Back on his feet, the wild man punches out proto-punk classics at the Palladium.
It says everything about Iggy Pop that in an age of wireless technology he still opts for a microphone with a cord. The choice led to some serious inconveniences Thursday night at the Hollywood Palladium, where Iggy & the Stooges played the first show of a brief West Coast tour.
The 64-year-old frontman was shadowed by a cable wrangler whose job was to collect the slack created every time Iggy Pop dived into the audience; it fell to this guy, too, to prevent the cord from tripping up the 100 or so fans who joined the Stooges onstage during “Shake Appeal.” (“Occupy Hollywood!” Iggy Pop had shouted by way of instruction.) Are roadies entitled to hazard pay? The cable wrangler, his shirt tucked business-mindedly into his jeans, made a strong argument for it.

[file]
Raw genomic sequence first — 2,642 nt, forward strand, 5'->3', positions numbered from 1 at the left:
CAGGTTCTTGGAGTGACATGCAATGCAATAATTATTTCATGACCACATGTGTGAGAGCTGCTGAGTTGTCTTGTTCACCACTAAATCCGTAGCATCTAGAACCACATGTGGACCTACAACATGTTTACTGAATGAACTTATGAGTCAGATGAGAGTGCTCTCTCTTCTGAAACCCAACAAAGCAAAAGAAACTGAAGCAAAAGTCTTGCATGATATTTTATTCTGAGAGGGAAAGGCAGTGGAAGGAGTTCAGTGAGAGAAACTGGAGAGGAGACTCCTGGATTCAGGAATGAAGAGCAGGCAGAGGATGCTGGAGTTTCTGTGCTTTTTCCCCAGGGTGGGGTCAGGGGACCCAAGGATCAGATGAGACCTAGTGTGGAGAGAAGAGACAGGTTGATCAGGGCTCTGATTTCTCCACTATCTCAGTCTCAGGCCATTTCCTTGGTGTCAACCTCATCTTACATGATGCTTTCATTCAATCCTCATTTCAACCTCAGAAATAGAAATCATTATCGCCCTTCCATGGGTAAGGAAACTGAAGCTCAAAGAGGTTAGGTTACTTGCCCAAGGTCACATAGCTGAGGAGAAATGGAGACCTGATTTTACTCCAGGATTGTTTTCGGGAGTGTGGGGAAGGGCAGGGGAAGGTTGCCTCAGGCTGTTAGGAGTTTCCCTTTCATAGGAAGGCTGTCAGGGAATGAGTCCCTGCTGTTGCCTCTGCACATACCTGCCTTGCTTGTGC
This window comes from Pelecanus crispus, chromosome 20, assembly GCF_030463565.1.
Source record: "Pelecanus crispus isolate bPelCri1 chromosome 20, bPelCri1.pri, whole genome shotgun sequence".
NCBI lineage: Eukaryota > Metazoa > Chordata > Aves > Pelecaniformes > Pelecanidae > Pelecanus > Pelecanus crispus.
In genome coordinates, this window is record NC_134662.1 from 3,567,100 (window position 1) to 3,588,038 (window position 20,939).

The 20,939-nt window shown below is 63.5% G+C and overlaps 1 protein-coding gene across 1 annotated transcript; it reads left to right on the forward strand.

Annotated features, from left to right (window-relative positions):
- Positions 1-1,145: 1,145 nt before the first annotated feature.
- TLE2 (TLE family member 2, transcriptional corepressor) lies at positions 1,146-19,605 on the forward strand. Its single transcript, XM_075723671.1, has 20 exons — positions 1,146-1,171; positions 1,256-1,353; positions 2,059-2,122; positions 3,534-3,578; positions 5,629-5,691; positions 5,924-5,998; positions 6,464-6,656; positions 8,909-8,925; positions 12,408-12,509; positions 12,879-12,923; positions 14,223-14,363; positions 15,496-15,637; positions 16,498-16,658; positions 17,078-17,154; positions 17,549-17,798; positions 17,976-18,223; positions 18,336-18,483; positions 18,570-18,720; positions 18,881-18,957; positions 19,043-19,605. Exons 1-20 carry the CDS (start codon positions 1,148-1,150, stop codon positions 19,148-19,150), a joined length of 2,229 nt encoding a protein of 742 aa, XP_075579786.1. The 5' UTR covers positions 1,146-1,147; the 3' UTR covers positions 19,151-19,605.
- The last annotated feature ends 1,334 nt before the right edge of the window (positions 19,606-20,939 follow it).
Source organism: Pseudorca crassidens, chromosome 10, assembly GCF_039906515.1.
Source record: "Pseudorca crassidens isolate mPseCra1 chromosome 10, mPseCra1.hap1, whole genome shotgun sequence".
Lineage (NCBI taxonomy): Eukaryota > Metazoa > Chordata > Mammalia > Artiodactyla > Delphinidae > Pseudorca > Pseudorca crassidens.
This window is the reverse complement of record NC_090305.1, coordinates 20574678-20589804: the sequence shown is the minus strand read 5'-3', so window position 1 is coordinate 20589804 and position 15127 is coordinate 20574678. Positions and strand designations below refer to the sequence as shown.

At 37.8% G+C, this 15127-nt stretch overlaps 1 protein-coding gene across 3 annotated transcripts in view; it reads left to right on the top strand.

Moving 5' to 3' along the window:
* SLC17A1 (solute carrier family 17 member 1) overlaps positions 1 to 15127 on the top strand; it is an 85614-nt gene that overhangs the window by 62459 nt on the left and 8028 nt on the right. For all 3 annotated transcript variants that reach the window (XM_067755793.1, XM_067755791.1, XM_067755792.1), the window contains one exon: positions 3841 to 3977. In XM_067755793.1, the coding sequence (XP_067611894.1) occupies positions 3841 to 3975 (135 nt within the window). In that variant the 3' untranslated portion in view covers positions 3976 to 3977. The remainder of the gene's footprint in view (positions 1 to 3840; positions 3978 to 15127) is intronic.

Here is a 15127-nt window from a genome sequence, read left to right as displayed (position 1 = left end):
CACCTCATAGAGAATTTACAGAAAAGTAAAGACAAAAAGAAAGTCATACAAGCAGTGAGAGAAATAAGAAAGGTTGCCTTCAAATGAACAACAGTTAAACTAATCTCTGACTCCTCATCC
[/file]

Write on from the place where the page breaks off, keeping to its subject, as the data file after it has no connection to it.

Iggy Pop's use of the tether didn't signal any kind of old-school chauvinism; it wasn't wrapped up in ideas about the superior sound of vintage equipment. The singer works this way because he understands his role as an essentially theatrical one, and he knows that theater requires conflict.
So there was the microphone, straining against (but somehow never breaking free from) whatever it was plugged into. And there were Iggy Pop's pants, inching down (but somehow never slipping off) his ropy, parenthesis-shaped form. And, of course, there was the Stooges' music, which for 72 minutes kept threatening to veer off-course and collapse into a heap of riff and beat. It never did.